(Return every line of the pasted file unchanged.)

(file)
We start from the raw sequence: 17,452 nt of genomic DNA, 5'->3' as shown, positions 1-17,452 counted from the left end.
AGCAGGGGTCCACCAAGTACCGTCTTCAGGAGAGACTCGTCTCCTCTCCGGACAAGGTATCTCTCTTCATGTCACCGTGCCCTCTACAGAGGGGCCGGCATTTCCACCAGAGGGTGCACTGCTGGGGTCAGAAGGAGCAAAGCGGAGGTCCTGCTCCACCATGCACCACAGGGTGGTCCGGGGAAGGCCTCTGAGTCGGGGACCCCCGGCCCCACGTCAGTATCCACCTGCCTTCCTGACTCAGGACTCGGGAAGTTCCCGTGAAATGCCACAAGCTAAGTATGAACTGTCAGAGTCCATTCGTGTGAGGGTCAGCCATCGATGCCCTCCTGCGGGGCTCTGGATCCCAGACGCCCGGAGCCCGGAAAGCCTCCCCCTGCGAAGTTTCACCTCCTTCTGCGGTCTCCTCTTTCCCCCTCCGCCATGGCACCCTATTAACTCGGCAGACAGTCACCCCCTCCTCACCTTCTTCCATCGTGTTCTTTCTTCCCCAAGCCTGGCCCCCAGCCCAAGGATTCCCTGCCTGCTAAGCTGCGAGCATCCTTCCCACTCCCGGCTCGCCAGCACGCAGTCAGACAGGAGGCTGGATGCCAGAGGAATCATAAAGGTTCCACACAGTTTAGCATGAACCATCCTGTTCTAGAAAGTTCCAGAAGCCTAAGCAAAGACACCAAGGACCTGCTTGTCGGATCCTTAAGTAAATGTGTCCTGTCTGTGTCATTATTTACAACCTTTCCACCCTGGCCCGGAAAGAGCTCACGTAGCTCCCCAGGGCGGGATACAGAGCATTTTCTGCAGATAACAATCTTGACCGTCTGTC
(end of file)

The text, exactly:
We start from the raw sequence: 17,452 nt of genomic DNA, 5'->3' as shown, positions 1-17,452 counted from the left end.
AGCAGGGGTCCACCAAGTACCGTCTTCAGGAGAGACTCGTCTCCTCTCCGGACAAGGTATCTCTCTTCATGTCACCGTGCCCTCTACAGAGGGGCCGGCATTTCCACCAGAGGGTGCACTGCTGGGGTCAGAAGGAGCAAAGCGGAGGTCCTGCTCCACCATGCACCACAGGGTGGTCCGGGGAAGGCCTCTGAGTCGGGGACCCCCGGCCCCACGTCAGTATCCACCTGCCTTCCTGACTCAGGACTCGGGAAGTTCCCGTGAAATGCCACAAGCTAAGTATGAACTGTCAGAGTCCATTCGTGTGAGGGTCAGCCATCGATGCCCTCCTGCGGGGCTCTGGATCCCAGACGCCCGGAGCCCGGAAAGCCTCCCCCTGCGAAGTTTCACCTCCTTCTGCGGTCTCCTCTTTCCCCCTCCGCCATGGCACCCTATTAACTCGGCAGACAGTCACCCCCTCCTCACCTTCTTCCATCGTGTTCTTTCTTCCCCAAGCCTGGCCCCCAGCCCAAGGATTCCCTGCCTGCTAAGCTGCGAGCATCCTTCCCACTCCCGGCTCGCCAGCACGCAGTCAGACAGGAGGCTGGATGCCAGAGGAATCATAAAGGTTCCACACAGTTTAGCATGAACCATCCTGTTCTAGAAAGTTCCAGAAGCCTAAGCAAAGACACCAAGGACCTGCTTGTCGGATCCTTAAGTAAATGTGTCCTGTCTGTGTCATTATTTACAACCTTTCCACCCTGGCCCGGAAAGAGCTCACGTAGCTCCCCAGGGCGGGATACAGAGCATTTTCTGCAGATAACAATCTTGACCGTCTGTC